By | Phyllis Furman | www.linkedin.com
Malcolm Gladwell thinks remote work is bad for both employers and their employees. Where do you stand on the remote work debate?
The best-selling author of The Tipping Point and Blink set off a fierce backlash after he stated on the podcast “The Diary of a CEO” that working from home makes workers feel “socially disconnected from their organization.”
“If you’re just sitting in your pajamas in your bedroom,” he asked, “is that the work life you want?”
Critics swiftly hit back calling the man who spent years writing books from whatever location was convenient for him, a hypocrite who is misinformed and out of touch.
Nonetheless, a growing number of employers think just the way Malcolm does and they’re taking steps to bring their workers back to the workplace. Among their claims: Working offsite slows down decision-making, innovation, and creativity.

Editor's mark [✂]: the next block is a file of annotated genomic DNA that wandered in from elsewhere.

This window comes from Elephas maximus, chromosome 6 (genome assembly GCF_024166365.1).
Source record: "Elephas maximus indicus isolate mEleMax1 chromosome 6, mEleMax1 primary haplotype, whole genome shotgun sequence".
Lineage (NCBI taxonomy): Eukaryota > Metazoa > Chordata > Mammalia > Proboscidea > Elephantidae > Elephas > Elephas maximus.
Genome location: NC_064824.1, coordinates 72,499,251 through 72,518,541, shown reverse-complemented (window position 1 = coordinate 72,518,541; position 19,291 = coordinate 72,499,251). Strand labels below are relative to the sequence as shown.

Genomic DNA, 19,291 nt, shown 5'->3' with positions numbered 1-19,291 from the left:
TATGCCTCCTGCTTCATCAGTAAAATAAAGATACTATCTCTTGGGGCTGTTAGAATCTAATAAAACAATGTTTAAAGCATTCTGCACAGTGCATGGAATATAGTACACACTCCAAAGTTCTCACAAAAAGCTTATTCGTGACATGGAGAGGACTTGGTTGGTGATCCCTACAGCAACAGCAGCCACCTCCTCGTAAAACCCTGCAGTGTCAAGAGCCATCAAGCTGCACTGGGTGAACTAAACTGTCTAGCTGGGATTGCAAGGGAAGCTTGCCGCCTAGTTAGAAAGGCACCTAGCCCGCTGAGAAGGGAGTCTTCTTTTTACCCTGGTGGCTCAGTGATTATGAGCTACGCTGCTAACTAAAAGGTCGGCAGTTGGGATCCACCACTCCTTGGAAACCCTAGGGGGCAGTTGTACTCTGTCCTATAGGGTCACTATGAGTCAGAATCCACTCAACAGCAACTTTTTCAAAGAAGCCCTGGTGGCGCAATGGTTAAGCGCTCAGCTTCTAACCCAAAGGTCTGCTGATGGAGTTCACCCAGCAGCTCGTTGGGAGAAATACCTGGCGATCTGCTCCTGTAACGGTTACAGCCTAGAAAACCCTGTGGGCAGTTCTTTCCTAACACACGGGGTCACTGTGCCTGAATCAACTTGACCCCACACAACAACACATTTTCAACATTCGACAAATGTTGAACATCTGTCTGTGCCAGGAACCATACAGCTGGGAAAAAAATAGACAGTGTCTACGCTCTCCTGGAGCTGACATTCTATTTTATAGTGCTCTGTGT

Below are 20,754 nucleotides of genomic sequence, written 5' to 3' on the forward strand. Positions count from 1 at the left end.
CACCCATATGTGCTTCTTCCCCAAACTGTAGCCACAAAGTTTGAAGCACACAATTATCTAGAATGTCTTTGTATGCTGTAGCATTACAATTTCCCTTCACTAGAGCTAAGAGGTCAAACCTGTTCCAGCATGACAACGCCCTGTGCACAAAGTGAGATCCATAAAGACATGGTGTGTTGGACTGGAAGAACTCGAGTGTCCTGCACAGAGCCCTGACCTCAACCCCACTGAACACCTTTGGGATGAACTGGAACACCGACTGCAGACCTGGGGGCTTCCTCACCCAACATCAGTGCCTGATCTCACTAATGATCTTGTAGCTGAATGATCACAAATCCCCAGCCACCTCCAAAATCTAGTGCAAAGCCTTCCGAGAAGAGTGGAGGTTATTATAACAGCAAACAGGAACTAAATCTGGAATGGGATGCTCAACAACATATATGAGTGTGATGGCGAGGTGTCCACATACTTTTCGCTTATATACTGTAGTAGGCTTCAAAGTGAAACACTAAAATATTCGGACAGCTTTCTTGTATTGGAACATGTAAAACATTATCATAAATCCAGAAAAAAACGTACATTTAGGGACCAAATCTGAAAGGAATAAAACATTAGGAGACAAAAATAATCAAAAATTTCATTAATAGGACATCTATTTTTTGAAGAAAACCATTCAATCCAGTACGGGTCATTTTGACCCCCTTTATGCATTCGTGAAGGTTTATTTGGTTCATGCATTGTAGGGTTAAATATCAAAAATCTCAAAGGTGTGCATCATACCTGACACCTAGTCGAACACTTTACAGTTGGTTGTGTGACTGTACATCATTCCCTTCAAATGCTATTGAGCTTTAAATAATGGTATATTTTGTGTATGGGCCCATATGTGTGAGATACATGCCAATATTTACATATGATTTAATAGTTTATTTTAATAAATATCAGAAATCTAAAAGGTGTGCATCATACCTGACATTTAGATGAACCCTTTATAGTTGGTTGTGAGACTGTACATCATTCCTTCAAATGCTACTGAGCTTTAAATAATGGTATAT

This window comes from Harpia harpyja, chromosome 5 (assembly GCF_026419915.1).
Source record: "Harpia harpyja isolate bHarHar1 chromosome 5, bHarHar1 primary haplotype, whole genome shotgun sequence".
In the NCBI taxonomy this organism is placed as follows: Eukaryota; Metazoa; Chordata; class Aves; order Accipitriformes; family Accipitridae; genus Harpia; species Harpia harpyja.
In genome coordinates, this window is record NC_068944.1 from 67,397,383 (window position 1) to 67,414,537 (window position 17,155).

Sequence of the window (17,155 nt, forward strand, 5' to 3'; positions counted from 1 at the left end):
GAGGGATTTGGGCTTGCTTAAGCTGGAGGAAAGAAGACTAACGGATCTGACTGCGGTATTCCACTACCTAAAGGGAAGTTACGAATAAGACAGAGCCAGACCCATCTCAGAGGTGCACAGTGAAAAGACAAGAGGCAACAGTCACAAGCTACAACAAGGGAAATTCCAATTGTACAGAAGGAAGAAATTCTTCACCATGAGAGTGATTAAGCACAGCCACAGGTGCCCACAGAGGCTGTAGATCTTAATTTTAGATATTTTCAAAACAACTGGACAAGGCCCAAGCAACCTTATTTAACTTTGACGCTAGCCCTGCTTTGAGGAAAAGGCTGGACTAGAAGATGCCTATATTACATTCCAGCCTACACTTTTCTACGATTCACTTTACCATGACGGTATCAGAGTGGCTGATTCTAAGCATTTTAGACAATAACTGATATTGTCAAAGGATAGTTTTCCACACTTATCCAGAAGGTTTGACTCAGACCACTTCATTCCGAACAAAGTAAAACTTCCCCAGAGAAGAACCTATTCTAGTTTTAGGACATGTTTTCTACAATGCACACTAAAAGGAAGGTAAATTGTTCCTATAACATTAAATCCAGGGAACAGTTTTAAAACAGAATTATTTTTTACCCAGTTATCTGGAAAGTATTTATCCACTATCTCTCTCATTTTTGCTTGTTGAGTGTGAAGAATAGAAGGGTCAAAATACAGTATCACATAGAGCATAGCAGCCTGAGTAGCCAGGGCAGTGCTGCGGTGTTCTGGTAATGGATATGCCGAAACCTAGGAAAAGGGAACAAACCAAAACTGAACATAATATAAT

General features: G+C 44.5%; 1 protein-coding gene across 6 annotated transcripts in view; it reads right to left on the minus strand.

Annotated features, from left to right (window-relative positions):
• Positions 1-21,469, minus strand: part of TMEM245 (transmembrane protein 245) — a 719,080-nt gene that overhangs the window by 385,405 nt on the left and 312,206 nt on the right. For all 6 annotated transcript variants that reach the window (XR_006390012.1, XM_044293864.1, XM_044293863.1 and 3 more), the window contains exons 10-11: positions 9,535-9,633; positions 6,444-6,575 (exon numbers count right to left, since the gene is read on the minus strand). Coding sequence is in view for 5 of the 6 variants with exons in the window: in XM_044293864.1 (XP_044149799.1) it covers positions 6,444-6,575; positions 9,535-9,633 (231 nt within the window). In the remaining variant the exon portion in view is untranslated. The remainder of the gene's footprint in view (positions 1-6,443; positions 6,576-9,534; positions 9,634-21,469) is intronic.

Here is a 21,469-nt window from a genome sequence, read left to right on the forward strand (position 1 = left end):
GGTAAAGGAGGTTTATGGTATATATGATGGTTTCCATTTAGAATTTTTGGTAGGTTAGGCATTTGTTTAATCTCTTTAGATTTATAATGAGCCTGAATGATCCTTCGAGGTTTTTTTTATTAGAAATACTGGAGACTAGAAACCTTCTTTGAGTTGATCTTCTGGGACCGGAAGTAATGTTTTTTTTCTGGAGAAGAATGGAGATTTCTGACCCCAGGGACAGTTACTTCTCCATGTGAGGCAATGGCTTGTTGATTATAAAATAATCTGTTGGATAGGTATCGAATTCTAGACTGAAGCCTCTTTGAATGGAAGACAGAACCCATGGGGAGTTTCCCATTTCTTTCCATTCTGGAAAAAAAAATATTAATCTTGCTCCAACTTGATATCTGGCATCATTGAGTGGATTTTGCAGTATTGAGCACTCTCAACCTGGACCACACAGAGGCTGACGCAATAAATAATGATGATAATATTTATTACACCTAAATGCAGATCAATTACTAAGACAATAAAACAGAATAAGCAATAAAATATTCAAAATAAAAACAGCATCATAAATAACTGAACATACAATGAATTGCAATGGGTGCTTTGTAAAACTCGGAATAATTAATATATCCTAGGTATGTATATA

About half of companies globally say they already mandate or are planning to require that workers return to the workplace full time, according to a Microsoft study. While employers risked losing employees to such edicts in the recent past, their hand is strengthening as the economy weakens. A Wall Street Journal headline sums up the new tough stance: “Enough, Bosses Say: This Fall, It Really Is Time to Get Back to the Office.”
As an employer, it might be tempting to follow the crowd. But it’s important to carefully weigh both sides of the remote work debate, before making your decision.